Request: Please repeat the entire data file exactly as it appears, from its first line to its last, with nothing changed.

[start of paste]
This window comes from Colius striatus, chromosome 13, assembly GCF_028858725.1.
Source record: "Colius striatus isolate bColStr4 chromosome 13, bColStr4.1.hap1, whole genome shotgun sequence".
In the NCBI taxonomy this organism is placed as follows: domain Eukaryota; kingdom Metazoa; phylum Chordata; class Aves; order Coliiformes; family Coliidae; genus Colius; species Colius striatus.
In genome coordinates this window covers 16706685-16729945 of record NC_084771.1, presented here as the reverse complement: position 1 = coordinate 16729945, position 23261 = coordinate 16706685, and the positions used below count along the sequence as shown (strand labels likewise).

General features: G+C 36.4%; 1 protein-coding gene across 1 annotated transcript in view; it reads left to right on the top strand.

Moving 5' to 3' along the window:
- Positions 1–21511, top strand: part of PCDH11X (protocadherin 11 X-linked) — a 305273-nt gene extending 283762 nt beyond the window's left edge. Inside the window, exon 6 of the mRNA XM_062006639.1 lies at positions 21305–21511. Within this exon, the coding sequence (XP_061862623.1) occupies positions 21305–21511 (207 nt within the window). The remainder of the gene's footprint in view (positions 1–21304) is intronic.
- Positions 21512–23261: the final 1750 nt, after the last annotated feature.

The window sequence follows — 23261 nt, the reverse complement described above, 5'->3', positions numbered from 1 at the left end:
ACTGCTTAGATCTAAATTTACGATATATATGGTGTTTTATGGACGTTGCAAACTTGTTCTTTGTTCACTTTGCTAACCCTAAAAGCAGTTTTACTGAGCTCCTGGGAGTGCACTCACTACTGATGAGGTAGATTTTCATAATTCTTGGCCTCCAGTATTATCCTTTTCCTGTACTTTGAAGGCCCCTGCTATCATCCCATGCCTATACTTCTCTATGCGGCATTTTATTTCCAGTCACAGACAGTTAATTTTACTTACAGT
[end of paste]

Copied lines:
This window comes from Colius striatus, chromosome 13, assembly GCF_028858725.1.
Source record: "Colius striatus isolate bColStr4 chromosome 13, bColStr4.1.hap1, whole genome shotgun sequence".
In the NCBI taxonomy this organism is placed as follows: domain Eukaryota; kingdom Metazoa; phylum Chordata; class Aves; order Coliiformes; family Coliidae; genus Colius; species Colius striatus.
In genome coordinates this window covers 16706685-16729945 of record NC_084771.1, presented here as the reverse complement: position 1 = coordinate 16729945, position 23261 = coordinate 16706685, and the positions used below count along the sequence as shown (strand labels likewise).

General features: G+C 36.4%; 1 protein-coding gene across 1 annotated transcript in view; it reads left to right on the top strand.

Moving 5' to 3' along the window:
- Positions 1–21511, top strand: part of PCDH11X (protocadherin 11 X-linked) — a 305273-nt gene extending 283762 nt beyond the window's left edge. Inside the window, exon 6 of the mRNA XM_062006639.1 lies at positions 21305–21511. Within this exon, the coding sequence (XP_061862623.1) occupies positions 21305–21511 (207 nt within the window). The remainder of the gene's footprint in view (positions 1–21304) is intronic.
- Positions 21512–23261: the final 1750 nt, after the last annotated feature.

The window sequence follows — 23261 nt, the reverse complement described above, 5'->3', positions numbered from 1 at the left end:
ACTGCTTAGATCTAAATTTACGATATATATGGTGTTTTATGGACGTTGCAAACTTGTTCTTTGTTCACTTTGCTAACCCTAAAAGCAGTTTTACTGAGCTCCTGGGAGTGCACTCACTACTGATGAGGTAGATTTTCATAATTCTTGGCCTCCAGTATTATCCTTTTCCTGTACTTTGAAGGCCCCTGCTATCATCCCATGCCTATACTTCTCTATGCGGCATTTTATTTCCAGTCACAGACAGTTAATTTTACTTACAGT